Rudd’s second argument for the Catholic Church’s “flawed, incomplete, and destructive” understanding of Marriage is titled, “Guilt”. Rudd continues:
Rather than sex being a wonderful communion between husband and wife to fulfill the sexual desire, The [sic] Roman Catholic view, if anyone actually listened to it, would make married partners feel guilty and dirty for having sex, for the sole purpose of a “good romp in the hay”.
There is not a lot of material here—not much to respond to. I have found that Fundamentalists normally enjoy using the words “guilt” and “dirty” within their shared stereotypes of Catholics. I encourage my Protestant readers to actually “listen” to Catholics, and find out if Catholic theology describes sex as a “wonderful communion between husband and wife” or not—if Catholics believe, in any way, that “guilt” or “dirty” are words representative of the Catholic view. What the Catholic Church “says” to those who “listen” is nothing like how Fundamentalism portrays her; what she says is beautiful, is clear, and is precisely Christian. In fact, her interpretation of the Scriptures is presented in The Catechism of the Catholic Church (CCC), and it is available for anyone who cares to “listen” to what the Catholic Church teaches.
Catholicism recognizes that Marriage is not about “a good romp in the hay”, but as a sacrament, is a grace that restores communion between man and wife into its God-intended state (cf. CCC #1605). “As a break with God, the first sin had for its first consequence the rupture of the original communion between man and woman” (CCC #1607). Their communion became disordered. What was first mutual love and attraction between man and wife—of mankind—turned into a relationship of domination and lust. Marriage, as a sacrament, re-orders our communion to where there is no lust to conquer. Marriage is a gift from God; “Without His help man and woman cannot achieve the union of their lives for which God created them ‘in the beginning’” (CCC #1608).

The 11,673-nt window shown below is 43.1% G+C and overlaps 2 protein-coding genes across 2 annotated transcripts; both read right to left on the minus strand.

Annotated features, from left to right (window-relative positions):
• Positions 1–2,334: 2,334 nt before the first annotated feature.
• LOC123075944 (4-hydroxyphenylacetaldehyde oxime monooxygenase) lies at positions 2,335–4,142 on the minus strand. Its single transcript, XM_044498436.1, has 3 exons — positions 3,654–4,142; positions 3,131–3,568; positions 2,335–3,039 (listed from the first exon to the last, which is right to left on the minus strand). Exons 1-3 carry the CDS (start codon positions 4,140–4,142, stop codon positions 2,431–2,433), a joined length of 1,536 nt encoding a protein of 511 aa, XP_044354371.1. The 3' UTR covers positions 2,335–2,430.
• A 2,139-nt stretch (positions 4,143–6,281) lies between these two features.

Our merciful God has not forsaken us, and even in our sin, He offers us the means of overcoming our “self-absorption, egoism, pursuit of one’s own pleasure” and helps us “open oneself to the other, to mutual aid and to self-giving” (CCC #1609). Marriage is grace. It helps us be who we were intended to be; not creatures that must manage a disordered sex drive, but new creations with restored dignity. The Catholic Church expresses her understanding of Marriage in the following way:
The sacrament of Matrimony signifies the union of Christ and the Church. It gives spouses the grace to love each other with the love with which Christ has loved His Church; the grace of the sacrament thus perfects the human love of the spouses, strengthens their indissoluble unity, and sanctifies them on the way to eternal life (CCC #1661).